Rob Brown’s 2009 book Public Relations and the Social Web focusses on how PR is being affected by the social side of the internet and new medias as well as how this can be a positive to PR practitioners too, in a way that can be known as PR 2.0. As an introduction, Brown states how this new side of the internet has a “range of implications” on PRs in that their “task is now more difficult” although it now allows them “to target groups on a much narrower basis” (p.11). This is a basic way of describing the new media term of convergence, by which digital, or new media, is moving away from being controlled by those in charge and moving towards a situation whereby the owners of the media do not control the content that is displayed on it (p.14). This is where PR can come into its own. Brown’s musings about the convergence of media through the internet show how PR now has a huge role to play for companies who control aspects of the media. Now that they do not control the content, they have no idea what people may say, or how people may react to products, ideas or services. The media is now a two-way conversation and organisations (both media based, and consumer based) now have the choice to “either take part in these conversations or [not]” (p.18).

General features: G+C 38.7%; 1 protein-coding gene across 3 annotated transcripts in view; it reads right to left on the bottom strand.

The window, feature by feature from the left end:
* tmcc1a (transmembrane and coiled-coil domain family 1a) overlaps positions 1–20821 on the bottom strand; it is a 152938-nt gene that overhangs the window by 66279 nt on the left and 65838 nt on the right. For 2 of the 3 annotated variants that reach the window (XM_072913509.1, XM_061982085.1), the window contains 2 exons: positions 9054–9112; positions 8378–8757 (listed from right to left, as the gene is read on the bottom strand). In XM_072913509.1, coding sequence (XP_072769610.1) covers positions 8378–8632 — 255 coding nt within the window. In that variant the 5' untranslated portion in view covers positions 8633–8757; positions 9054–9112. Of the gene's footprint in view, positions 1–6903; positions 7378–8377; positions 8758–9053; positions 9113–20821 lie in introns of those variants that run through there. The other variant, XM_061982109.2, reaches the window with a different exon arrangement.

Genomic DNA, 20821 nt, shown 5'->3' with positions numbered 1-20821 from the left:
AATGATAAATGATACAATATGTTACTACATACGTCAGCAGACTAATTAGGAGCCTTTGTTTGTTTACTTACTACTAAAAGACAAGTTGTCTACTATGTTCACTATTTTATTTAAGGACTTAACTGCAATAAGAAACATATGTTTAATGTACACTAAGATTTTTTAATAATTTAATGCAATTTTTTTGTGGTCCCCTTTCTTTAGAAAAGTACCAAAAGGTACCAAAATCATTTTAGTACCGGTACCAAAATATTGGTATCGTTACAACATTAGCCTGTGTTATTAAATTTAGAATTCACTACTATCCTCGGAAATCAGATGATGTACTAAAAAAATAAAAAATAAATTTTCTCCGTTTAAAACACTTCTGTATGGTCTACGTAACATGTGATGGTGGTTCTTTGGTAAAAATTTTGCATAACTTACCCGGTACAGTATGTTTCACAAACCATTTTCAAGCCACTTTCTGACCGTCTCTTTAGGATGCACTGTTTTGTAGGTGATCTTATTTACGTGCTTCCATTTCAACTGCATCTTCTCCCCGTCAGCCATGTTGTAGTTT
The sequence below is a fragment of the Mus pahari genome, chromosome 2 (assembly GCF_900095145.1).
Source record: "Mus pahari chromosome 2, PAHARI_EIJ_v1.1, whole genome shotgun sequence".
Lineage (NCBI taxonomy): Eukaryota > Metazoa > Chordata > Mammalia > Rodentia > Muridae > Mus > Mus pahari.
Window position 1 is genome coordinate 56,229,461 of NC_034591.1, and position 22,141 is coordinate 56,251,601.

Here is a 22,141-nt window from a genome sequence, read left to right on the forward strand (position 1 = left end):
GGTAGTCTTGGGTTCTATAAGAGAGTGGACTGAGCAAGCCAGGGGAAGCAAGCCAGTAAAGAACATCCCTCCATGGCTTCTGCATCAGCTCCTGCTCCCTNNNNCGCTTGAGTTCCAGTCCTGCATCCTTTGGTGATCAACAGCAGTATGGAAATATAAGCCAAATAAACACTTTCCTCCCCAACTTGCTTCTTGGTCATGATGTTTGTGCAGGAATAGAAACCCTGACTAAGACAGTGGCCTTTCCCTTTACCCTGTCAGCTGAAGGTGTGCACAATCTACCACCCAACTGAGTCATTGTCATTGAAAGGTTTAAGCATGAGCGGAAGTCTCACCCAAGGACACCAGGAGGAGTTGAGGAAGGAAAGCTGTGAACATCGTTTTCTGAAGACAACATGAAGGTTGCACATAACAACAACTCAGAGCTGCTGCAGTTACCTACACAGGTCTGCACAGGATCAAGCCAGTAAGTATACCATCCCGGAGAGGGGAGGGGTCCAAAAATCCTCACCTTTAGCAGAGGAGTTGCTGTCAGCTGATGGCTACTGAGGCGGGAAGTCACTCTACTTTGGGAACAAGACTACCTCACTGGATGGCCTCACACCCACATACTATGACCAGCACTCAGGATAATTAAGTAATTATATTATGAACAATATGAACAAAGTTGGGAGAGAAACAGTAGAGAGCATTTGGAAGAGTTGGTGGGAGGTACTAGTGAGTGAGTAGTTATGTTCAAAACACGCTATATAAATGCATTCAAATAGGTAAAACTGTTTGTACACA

Brown’s thoughts are an introduction to this new idea of PR 2.0 and I have been thinking about how this can be implemented – as well as examples of how it already is being implemented. PR 2.0 sits hand in hand with Web 2.0 and Brown’s previously mentioned two-way conversations are central to this idea. If companies do not take part in these conversations with their customers and take on board their criticisms and opinions then they run the risk of being perceived very negatively in the public eye. Social media websites such as Facebook are probably the most important part of these conversations as they allow very direct discussion between companies and their customers. A positive example I have seen of this is the Sainsbury’s supermarket Facebook page. The responses made from the company on this page are presumably written by one person, or a team of people working as part of Sainsbury’s PR team. What I think is an important observation of the web-page though is that the responses by Sainsbury’s are made in public and directly to the people who have asked a question or complained.

I think that this is the way forward for PR in its new terms of  ‘PR 2.0’ and I also think that this fits with Brown’s thoughts on the future of PR and how companies should interact with their customers. In my opinion, companies should be focussing their efforts to Web 2.0 projects in order to participate with this new notion of PR 2.0 and provide a positive service to their customers, which can control the content on their services and participate in a two-way conversation, just how Brown said.

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